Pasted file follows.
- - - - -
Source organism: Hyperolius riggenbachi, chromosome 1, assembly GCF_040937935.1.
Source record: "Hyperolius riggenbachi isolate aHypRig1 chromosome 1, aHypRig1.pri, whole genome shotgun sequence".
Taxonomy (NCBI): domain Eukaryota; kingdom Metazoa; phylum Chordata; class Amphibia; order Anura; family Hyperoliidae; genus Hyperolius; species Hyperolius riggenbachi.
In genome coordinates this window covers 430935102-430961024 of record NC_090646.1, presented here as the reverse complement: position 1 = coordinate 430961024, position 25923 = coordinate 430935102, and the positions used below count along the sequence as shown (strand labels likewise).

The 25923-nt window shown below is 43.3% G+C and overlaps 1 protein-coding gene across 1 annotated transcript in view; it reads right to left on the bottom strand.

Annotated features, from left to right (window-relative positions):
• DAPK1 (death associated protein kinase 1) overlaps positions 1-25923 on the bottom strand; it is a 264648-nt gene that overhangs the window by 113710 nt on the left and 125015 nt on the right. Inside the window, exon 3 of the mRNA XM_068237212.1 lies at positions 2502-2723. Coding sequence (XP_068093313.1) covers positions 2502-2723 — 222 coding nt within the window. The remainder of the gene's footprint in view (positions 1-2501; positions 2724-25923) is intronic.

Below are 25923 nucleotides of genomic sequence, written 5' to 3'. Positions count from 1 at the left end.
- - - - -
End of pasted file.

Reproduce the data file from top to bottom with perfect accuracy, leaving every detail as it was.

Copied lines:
Source organism: Hyperolius riggenbachi, chromosome 1, assembly GCF_040937935.1.
Source record: "Hyperolius riggenbachi isolate aHypRig1 chromosome 1, aHypRig1.pri, whole genome shotgun sequence".
Taxonomy (NCBI): domain Eukaryota; kingdom Metazoa; phylum Chordata; class Amphibia; order Anura; family Hyperoliidae; genus Hyperolius; species Hyperolius riggenbachi.
In genome coordinates this window covers 430935102-430961024 of record NC_090646.1, presented here as the reverse complement: position 1 = coordinate 430961024, position 25923 = coordinate 430935102, and the positions used below count along the sequence as shown (strand labels likewise).

The 25923-nt window shown below is 43.3% G+C and overlaps 1 protein-coding gene across 1 annotated transcript in view; it reads right to left on the bottom strand.

Annotated features, from left to right (window-relative positions):
• DAPK1 (death associated protein kinase 1) overlaps positions 1-25923 on the bottom strand; it is a 264648-nt gene that overhangs the window by 113710 nt on the left and 125015 nt on the right. Inside the window, exon 3 of the mRNA XM_068237212.1 lies at positions 2502-2723. Coding sequence (XP_068093313.1) covers positions 2502-2723 — 222 coding nt within the window. The remainder of the gene's footprint in view (positions 1-2501; positions 2724-25923) is intronic.

Below are 25923 nucleotides of genomic sequence, written 5' to 3'. Positions count from 1 at the left end.